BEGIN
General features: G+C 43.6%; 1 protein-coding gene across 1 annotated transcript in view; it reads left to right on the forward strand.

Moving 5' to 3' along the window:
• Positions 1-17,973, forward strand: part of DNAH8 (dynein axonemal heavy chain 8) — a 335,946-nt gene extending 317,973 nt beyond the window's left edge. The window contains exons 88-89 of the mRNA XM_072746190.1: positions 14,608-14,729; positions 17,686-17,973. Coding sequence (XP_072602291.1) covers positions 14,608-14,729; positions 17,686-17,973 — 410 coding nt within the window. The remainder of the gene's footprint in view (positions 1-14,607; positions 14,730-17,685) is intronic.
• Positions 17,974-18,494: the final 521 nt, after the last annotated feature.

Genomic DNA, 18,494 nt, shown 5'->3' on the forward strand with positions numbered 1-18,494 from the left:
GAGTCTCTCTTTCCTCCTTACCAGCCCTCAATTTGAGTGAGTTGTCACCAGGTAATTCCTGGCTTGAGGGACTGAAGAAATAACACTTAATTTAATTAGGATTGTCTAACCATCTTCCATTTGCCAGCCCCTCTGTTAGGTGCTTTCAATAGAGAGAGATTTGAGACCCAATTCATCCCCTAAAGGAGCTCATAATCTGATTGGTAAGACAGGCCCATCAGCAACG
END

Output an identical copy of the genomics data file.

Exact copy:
General features: G+C 43.6%; 1 protein-coding gene across 1 annotated transcript in view; it reads left to right on the forward strand.

Moving 5' to 3' along the window:
• Positions 1-17,973, forward strand: part of DNAH8 (dynein axonemal heavy chain 8) — a 335,946-nt gene extending 317,973 nt beyond the window's left edge. The window contains exons 88-89 of the mRNA XM_072746190.1: positions 14,608-14,729; positions 17,686-17,973. Coding sequence (XP_072602291.1) covers positions 14,608-14,729; positions 17,686-17,973 — 410 coding nt within the window. The remainder of the gene's footprint in view (positions 1-14,607; positions 14,730-17,685) is intronic.
• Positions 17,974-18,494: the final 521 nt, after the last annotated feature.

Genomic DNA, 18,494 nt, shown 5'->3' on the forward strand with positions numbered 1-18,494 from the left:
GAGTCTCTCTTTCCTCCTTACCAGCCCTCAATTTGAGTGAGTTGTCACCAGGTAATTCCTGGCTTGAGGGACTGAAGAAATAACACTTAATTTAATTAGGATTGTCTAACCATCTTCCATTTGCCAGCCCCTCTGTTAGGTGCTTTCAATAGAGAGAGATTTGAGACCCAATTCATCCCCTAAAGGAGCTCATAATCTGATTGGTAAGACAGGCCCATCAGCAACG